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Our team has been testing our application with Selenium as it's heavily JavaScript driven we've always had issues with tests occasionally failing. As the number of tests has increased the probability of at least one two tests failing in a complete run has become a certainty.

What we recently figured out is that we probably have a race condition where selenium will click links before the initialization JavaScript has had a chance to attach event handlers to the element that is being clicked. Of course at this point the effects we're looking for don't happen and we get a failing test.

For the time being we've added a slight delay before clicks to give the initialization JavaScript code time to finish, this is obviously a bit hackish, adds time to overall test execution, and doesn't guarantee tests won't still fail so we're looking for a better solution.

The best idea we've come up with so far is to inject a hidden element into the DOM that Selenium can wait for, before firing the click event to know that it's ready. This will be a lot of extra overhead in terms of developer time when we're working our asynchronous events, removing and adding the element. Also it adds extra stuff to our pages that really isn't necessary for the application.

Does anyone have any better strategies? What have you done to effectively solve this problem?

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5 Answers 5

up vote 2 down vote accepted

I did exactly like you : add some delay and wait for some elements to be present on the page. And I'm perfectly fine with it. Maybe switching to Webdriver / selenium 2.0 would help though. Test execution can be trimmed down if you work with an in-memory database or sharing the same selenium/selenium server between tests, or even with parallelization (easy with TestNG for instance).

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There is, of course, also the excellent Selenium Grid for running lots of tests at once across multiple machines. –  Chris Knight Aug 18 '10 at 21:07
This is kind of what we ended up doing. With the intention to fix it later on. It's mostly stable but a few tests still occasionally have issues. I guess it's just an ongoing battle. –  William Jan 3 '11 at 2:17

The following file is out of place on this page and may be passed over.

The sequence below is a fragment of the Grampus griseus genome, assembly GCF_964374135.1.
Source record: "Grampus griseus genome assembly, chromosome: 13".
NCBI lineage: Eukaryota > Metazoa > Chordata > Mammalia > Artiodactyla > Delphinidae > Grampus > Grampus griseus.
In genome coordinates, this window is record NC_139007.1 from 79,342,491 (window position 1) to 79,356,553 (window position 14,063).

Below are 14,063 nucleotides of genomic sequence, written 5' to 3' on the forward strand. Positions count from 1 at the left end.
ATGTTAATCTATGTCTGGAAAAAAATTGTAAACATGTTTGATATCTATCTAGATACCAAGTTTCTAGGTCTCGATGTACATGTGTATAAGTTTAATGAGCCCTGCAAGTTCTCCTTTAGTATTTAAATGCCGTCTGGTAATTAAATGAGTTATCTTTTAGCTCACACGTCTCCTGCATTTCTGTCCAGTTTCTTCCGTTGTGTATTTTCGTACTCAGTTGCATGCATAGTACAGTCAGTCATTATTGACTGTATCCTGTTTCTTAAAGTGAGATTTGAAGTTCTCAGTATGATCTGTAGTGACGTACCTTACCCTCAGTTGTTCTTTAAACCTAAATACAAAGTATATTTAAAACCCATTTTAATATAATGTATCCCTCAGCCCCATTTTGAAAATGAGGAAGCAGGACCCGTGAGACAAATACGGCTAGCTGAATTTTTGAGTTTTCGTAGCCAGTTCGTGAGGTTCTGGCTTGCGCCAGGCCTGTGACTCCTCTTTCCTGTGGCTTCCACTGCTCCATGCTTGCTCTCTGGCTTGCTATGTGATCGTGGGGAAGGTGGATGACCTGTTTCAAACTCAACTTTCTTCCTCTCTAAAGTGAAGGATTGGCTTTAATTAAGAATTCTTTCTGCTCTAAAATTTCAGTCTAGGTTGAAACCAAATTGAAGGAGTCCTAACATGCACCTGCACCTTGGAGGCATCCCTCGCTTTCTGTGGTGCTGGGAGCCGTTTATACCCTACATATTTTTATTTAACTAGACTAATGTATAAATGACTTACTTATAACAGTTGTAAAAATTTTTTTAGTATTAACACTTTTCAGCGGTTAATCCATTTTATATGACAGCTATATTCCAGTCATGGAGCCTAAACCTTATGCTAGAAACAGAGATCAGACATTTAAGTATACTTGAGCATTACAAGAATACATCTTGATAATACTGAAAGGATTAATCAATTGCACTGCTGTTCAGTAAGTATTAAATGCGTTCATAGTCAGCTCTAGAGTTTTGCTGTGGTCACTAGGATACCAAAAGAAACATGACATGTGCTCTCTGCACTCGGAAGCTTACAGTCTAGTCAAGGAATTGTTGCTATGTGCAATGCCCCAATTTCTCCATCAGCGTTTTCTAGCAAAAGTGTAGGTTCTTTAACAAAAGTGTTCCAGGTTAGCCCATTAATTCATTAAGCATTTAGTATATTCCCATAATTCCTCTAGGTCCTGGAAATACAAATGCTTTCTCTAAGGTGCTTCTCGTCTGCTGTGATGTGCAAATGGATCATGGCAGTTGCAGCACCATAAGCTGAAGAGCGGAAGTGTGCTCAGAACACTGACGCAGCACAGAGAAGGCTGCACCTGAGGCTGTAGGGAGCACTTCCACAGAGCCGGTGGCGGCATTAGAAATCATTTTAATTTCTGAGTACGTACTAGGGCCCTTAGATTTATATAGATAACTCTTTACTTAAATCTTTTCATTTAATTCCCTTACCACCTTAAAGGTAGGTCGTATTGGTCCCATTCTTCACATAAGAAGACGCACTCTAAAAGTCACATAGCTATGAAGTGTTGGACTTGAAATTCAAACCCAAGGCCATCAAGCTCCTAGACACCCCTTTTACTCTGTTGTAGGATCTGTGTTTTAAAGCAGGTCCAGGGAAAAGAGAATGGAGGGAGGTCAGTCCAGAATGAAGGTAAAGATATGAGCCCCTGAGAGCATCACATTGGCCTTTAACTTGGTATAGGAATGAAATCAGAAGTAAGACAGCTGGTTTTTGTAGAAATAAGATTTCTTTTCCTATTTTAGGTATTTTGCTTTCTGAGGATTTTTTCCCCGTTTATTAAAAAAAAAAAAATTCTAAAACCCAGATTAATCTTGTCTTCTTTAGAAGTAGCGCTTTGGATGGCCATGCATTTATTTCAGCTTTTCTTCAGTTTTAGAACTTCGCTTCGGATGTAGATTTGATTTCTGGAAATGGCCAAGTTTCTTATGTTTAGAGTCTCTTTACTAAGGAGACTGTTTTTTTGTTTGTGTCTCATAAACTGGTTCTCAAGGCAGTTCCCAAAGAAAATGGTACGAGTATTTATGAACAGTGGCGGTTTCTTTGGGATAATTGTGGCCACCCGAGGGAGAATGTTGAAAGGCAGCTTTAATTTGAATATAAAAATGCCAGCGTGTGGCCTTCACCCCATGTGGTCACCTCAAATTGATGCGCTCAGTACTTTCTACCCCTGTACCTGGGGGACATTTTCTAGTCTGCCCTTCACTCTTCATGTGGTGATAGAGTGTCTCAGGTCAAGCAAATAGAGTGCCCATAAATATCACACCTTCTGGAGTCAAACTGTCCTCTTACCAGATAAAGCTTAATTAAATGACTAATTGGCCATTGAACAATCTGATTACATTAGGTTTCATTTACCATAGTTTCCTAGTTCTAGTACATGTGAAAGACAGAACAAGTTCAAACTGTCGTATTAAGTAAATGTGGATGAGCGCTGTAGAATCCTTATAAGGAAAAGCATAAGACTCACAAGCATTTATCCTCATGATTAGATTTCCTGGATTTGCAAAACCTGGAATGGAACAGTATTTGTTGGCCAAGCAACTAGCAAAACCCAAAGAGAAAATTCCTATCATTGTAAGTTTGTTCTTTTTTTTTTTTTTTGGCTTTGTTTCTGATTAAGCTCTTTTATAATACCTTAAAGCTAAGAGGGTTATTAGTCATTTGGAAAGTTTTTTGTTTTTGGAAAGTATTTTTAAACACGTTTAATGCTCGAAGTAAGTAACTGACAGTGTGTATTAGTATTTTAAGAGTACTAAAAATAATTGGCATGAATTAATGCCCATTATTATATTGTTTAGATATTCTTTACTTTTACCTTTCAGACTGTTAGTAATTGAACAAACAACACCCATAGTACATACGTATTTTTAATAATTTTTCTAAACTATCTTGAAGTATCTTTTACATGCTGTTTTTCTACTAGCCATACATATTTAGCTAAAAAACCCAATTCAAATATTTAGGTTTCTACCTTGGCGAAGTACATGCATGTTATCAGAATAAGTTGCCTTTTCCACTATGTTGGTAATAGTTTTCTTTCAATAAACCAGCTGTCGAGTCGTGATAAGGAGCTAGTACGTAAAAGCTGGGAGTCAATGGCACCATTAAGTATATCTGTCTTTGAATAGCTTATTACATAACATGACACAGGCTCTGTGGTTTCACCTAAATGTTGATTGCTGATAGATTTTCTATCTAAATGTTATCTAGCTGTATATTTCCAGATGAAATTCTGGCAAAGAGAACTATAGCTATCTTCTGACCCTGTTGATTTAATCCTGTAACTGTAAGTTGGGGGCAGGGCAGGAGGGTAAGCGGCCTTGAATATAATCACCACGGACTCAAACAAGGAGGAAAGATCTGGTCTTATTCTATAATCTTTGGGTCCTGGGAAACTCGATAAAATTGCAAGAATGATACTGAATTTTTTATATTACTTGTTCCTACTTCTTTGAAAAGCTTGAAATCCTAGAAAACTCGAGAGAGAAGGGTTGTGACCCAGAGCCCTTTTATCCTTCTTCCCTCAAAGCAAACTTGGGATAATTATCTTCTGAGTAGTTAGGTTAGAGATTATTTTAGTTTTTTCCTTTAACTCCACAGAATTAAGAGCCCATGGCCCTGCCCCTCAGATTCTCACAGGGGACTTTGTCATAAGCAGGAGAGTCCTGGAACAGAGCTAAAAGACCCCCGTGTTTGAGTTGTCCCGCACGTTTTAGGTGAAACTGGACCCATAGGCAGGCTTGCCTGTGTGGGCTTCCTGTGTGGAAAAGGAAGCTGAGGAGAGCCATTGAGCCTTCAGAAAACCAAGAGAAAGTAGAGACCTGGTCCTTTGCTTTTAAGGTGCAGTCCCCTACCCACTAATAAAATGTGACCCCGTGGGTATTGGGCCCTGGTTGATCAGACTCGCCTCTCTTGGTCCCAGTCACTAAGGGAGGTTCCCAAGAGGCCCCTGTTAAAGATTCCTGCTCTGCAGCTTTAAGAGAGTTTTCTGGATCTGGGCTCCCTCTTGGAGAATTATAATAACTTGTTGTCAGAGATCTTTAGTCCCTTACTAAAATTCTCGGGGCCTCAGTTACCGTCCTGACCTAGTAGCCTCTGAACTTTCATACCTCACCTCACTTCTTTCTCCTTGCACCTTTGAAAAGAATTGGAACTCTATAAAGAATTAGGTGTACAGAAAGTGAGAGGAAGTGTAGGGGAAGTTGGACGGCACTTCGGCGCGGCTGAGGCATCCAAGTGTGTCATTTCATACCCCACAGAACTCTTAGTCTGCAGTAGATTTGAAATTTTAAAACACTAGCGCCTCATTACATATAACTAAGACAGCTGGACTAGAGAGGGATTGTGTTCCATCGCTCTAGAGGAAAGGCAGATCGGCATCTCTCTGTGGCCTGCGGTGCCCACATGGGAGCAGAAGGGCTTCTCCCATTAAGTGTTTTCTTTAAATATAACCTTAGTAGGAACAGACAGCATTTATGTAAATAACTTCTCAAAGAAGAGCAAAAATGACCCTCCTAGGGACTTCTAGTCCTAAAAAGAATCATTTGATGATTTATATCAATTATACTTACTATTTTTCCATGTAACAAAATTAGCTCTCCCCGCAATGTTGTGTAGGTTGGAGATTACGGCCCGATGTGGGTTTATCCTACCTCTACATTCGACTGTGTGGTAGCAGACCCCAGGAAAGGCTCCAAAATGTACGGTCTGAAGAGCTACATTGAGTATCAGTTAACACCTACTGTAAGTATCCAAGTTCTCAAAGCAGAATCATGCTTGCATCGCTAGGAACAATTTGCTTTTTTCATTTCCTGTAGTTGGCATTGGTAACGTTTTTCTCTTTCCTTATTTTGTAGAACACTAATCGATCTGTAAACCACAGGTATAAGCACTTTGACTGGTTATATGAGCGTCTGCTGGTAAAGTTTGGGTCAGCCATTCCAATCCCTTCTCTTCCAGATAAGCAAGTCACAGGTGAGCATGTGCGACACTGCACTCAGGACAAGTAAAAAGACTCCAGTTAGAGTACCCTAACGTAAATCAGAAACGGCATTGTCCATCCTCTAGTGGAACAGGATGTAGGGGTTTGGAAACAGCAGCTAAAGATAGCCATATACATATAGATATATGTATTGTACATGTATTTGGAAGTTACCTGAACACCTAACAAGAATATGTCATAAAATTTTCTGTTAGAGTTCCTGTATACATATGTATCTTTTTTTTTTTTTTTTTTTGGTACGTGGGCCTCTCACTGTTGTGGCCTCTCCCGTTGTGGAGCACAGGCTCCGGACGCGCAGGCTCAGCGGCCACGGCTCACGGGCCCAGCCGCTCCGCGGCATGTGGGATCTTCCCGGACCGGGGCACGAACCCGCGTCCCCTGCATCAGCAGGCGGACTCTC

We moved to Selenium 2 (WebDriver) and are using Page Objects pattern with PageFactory/AjaxElementLocatorFactory - an example of this is here

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Thx, now you made me want to rewrite all our Selenium tests to use the Page Objects pattern :) –  Morten Christiansen Feb 15 '11 at 7:26

Have you tried the waitForElementPresent command, and then make it click ?

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To eliminate race conditions use Selenium's runScript(String initCondition) combined with waitForCondition(String jsConditional, String timeout) methods.

For example, if the AJAX functionality you want to test causes a new element to be added to the dom you can use something like the following.

String jsPoll = "";
jsPoll += "selenium.browserbot.getCurrentWindow()";
jsPoll += ".document.getElementById('DOMID')";
selenium.waitForCondition(jsPoll, "30000");

The condition will evaluate true when the element is added and the method will continue. If your AJAX function swaps elements (ie: one div for another similarly identified div), you can initialize your conditional with something like the following.

String jsInit = "";
jsInit += "!selenium.browserbot.getCurrentWindow()";
jsInit += ".document.getElementById('DOMID').setAttribute('SELENIUMTEST','1')";
String jsPoll = "";
jsPoll += "selenium.browserbot.getCurrentWindow()";
jsPoll += ".document.getElementById('DOMID').getAttribute('SELENIUMTEST') != 1";
selenium.waitForCondition(jsPoll, "30000");

The condition evaluates true when the element is swapped out by the AJAX function.

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IMHO delays are not a good solution (only a workaround).

We use the image recognition feature of iMacros for testing tricky AJAX (and Flash). For selenium, maybe you can combine it with AutoHotKey (which has basic image search included and is popular as desktop app testing tool)?

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